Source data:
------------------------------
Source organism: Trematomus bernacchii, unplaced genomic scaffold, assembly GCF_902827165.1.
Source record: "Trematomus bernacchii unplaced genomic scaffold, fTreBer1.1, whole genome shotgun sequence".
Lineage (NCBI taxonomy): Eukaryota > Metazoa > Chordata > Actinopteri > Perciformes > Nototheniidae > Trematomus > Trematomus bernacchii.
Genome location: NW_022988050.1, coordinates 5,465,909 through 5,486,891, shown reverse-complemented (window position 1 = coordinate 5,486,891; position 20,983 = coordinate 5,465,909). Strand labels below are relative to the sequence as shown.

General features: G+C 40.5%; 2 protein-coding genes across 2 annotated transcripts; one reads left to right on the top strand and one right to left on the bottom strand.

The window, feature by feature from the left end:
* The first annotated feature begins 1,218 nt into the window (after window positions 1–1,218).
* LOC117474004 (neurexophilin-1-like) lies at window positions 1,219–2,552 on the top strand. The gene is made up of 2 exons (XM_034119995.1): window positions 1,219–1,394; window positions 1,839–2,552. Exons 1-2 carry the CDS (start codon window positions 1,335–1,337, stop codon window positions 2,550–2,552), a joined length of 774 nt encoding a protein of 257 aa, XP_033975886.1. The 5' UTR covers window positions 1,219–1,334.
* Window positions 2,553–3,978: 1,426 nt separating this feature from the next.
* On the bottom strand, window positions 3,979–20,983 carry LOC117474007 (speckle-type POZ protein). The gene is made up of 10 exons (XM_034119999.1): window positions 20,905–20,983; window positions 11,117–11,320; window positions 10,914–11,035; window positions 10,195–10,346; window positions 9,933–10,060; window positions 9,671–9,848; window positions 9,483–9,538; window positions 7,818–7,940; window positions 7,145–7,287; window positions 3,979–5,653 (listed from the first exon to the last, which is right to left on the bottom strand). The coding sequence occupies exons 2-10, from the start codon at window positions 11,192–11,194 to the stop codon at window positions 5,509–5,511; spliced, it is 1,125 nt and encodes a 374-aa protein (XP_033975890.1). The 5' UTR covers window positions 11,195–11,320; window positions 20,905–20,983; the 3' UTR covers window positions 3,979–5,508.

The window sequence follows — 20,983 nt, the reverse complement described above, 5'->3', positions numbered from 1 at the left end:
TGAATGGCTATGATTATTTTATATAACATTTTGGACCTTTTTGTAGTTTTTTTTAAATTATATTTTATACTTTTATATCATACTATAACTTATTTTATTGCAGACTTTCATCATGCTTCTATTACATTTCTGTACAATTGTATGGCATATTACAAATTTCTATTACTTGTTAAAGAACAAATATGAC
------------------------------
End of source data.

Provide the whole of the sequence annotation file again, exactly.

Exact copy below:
Source organism: Trematomus bernacchii, unplaced genomic scaffold, assembly GCF_902827165.1.
Source record: "Trematomus bernacchii unplaced genomic scaffold, fTreBer1.1, whole genome shotgun sequence".
Lineage (NCBI taxonomy): Eukaryota > Metazoa > Chordata > Actinopteri > Perciformes > Nototheniidae > Trematomus > Trematomus bernacchii.
Genome location: NW_022988050.1, coordinates 5,465,909 through 5,486,891, shown reverse-complemented (window position 1 = coordinate 5,486,891; position 20,983 = coordinate 5,465,909). Strand labels below are relative to the sequence as shown.

General features: G+C 40.5%; 2 protein-coding genes across 2 annotated transcripts; one reads left to right on the top strand and one right to left on the bottom strand.

The window, feature by feature from the left end:
* The first annotated feature begins 1,218 nt into the window (after window positions 1–1,218).
* LOC117474004 (neurexophilin-1-like) lies at window positions 1,219–2,552 on the top strand. The gene is made up of 2 exons (XM_034119995.1): window positions 1,219–1,394; window positions 1,839–2,552. Exons 1-2 carry the CDS (start codon window positions 1,335–1,337, stop codon window positions 2,550–2,552), a joined length of 774 nt encoding a protein of 257 aa, XP_033975886.1. The 5' UTR covers window positions 1,219–1,334.
* Window positions 2,553–3,978: 1,426 nt separating this feature from the next.
* On the bottom strand, window positions 3,979–20,983 carry LOC117474007 (speckle-type POZ protein). The gene is made up of 10 exons (XM_034119999.1): window positions 20,905–20,983; window positions 11,117–11,320; window positions 10,914–11,035; window positions 10,195–10,346; window positions 9,933–10,060; window positions 9,671–9,848; window positions 9,483–9,538; window positions 7,818–7,940; window positions 7,145–7,287; window positions 3,979–5,653 (listed from the first exon to the last, which is right to left on the bottom strand). The coding sequence occupies exons 2-10, from the start codon at window positions 11,192–11,194 to the stop codon at window positions 5,509–5,511; spliced, it is 1,125 nt and encodes a 374-aa protein (XP_033975890.1). The 5' UTR covers window positions 11,195–11,320; window positions 20,905–20,983; the 3' UTR covers window positions 3,979–5,508.

The window sequence follows — 20,983 nt, the reverse complement described above, 5'->3', positions numbered from 1 at the left end:
TGAATGGCTATGATTATTTTATATAACATTTTGGACCTTTTTGTAGTTTTTTTTAAATTATATTTTATACTTTTATATCATACTATAACTTATTTTATTGCAGACTTTCATCATGCTTCTATTACATTTCTGTACAATTGTATGGCATATTACAAATTTCTATTACTTGTTAAAGAACAAATATGAC